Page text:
Ithaca’s Alternatives Federal Credit Union — a non-profit lending group — published an updated study last week that calculated a livable salary in Tompkins County at $17, 540, or $8.43 per hour for a 40-hour week.
In the past six years, the concept of a “livable wage” has been gaining popularity in city councils and county governments nationwide as a reference for setting wages.
“Like the minimum wage, this is an external standard to which workers can refer in collective bargaining,” said Bill Myers, manager of the credit union.
The first livable wage ordinances were signed into law in Baltimore in 1994, and have since been passed in more than 50 other cities including St. Louis, Boston, Los Angeles, Portland and Detroit.
In most areas, a livable wage ordinance requires government-hired contractors to pay their employees wages commensurate with local costs of living.
The wage rate “gives [workers] data to base an argument on, so it doesn’t seem like they’re just asking for a raise,” said Myers. “But it cuts both ways, an employer can also refer to it, and has no obligation to pay labor more than a livable wage.”
To determine the livable wage for Tompkins County, the credit union totaled basic costs of living such as rent, clothing, food and utilities, and then added in savings and entertainment expenses. The estimates for each category came from a variety of local sources and from statistics compiled by the U.S. Department of Housing and Urban Development and the U.S. Department of Agriculture.
This figure is a 6.2 percent increase over the credit union’s 1998 calculation, primarily reflecting a 6 percent rise in inflation.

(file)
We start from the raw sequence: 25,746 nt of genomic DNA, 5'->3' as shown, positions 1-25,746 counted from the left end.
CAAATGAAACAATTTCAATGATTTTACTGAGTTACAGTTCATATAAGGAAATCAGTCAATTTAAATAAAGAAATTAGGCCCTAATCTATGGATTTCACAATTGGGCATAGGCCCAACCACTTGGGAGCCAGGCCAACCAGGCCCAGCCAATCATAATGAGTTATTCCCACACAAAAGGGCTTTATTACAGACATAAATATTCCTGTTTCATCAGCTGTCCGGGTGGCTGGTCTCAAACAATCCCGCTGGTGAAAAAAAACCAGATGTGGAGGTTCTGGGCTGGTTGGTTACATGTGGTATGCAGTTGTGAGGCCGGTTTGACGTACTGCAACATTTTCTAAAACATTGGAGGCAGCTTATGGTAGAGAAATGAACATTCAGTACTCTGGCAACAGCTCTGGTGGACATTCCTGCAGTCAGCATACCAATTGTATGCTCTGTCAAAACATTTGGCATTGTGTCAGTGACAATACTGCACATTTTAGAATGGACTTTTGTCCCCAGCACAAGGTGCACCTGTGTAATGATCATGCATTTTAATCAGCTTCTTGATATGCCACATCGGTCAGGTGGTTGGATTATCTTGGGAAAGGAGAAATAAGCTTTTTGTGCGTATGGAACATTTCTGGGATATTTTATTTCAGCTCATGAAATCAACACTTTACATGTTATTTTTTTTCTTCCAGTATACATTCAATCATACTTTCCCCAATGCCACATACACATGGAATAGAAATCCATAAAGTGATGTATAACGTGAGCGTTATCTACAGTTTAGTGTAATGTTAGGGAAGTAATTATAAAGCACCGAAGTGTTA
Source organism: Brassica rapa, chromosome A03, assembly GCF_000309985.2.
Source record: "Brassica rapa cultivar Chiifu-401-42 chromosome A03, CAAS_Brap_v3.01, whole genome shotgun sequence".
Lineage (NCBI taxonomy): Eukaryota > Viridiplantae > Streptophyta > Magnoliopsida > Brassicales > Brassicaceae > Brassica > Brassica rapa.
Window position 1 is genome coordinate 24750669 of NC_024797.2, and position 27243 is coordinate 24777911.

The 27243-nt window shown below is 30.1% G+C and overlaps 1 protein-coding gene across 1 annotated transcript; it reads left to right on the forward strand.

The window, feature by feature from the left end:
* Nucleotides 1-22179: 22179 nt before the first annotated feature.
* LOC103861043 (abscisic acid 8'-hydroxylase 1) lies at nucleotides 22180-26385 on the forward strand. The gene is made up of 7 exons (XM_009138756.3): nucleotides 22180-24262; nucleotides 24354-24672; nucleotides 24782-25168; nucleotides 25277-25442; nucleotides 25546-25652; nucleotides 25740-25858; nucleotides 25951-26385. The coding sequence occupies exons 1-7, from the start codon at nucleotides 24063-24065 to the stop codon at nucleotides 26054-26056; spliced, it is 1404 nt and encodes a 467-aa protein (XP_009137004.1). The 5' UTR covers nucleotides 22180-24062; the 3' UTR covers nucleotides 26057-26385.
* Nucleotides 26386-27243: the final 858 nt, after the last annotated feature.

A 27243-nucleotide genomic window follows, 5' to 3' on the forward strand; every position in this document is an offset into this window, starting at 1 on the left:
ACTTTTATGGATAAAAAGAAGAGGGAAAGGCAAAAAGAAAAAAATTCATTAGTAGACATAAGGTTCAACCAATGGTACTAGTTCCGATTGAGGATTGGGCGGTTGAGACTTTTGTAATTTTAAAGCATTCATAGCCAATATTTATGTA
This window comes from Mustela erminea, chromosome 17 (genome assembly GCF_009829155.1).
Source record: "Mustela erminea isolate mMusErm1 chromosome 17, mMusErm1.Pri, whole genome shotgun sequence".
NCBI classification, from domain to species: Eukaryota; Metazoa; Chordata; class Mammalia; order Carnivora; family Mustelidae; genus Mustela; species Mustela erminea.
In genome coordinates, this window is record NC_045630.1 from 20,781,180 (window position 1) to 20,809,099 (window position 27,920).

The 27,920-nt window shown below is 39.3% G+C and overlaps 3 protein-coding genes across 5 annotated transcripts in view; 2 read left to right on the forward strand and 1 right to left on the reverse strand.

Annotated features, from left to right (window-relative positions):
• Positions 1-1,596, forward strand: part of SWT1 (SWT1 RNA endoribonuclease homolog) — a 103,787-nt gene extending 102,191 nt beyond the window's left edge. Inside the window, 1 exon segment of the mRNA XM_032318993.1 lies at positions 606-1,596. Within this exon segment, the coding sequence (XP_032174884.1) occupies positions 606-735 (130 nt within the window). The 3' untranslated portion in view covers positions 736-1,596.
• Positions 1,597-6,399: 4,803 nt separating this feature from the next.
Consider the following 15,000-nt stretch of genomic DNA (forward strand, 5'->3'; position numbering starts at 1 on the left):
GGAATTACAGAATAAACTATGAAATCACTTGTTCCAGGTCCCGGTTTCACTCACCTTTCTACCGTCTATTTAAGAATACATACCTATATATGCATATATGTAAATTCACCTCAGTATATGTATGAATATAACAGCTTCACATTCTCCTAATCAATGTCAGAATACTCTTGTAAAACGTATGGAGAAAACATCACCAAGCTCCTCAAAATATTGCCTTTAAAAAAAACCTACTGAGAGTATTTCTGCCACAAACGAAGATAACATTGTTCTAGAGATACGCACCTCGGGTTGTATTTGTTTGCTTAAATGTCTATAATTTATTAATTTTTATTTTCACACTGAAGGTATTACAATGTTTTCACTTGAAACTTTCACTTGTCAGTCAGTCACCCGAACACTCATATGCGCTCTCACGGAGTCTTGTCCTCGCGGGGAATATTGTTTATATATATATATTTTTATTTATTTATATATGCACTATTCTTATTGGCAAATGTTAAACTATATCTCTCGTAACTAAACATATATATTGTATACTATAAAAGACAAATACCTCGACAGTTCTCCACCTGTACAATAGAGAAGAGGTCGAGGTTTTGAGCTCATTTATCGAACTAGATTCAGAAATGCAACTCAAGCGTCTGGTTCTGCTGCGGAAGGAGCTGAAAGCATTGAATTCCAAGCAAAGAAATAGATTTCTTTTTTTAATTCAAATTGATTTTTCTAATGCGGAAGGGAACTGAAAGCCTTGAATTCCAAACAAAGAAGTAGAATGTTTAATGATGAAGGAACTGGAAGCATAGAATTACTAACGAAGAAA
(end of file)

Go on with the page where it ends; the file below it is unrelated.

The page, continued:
Other livable wage standards, such as those published by Wider Opportunities for Women, do not include recreation and savings. However, the credit union has emphasized the importance of accumulated savings for those who currently live from paycheck to paycheck.
In its original 1994 study, the Alternatives Federal Credit Union aimed to address internal concerns about its own salary structure. Since then, Tompkins County has adopted the group’s standard and has designated funds to pay employees of municipal contractors a living wage.
In December, President Hunter R. Rawlings III issued a statement committing Cornell to paying its employees a livable wage, using the rates published by the credit union.
“No one else in the area publishes a local standard,” Myers said. “We’ve tried to encourage others to take the job from us because we’re a financial institution, not a research institution. We’ve spoken to the [City of Ithaca] Chamber of Commerce and no one wants to pick this up because they realize there are political implications to the study.”
Although data is being collected, current research on the effects of adopting the livable wage is difficult to find, largely because legislation on it is so recent. Policymakers have turned to findings on minimum wage laws for guidance.
“Adopting a livable wage is basically an adoption of a new minimum wage, and has all strengths of a minimum wage,” said Prof. Robert Smith, economics in the School of Industrial and Labor Relations.
Archived article by Sana Krasikov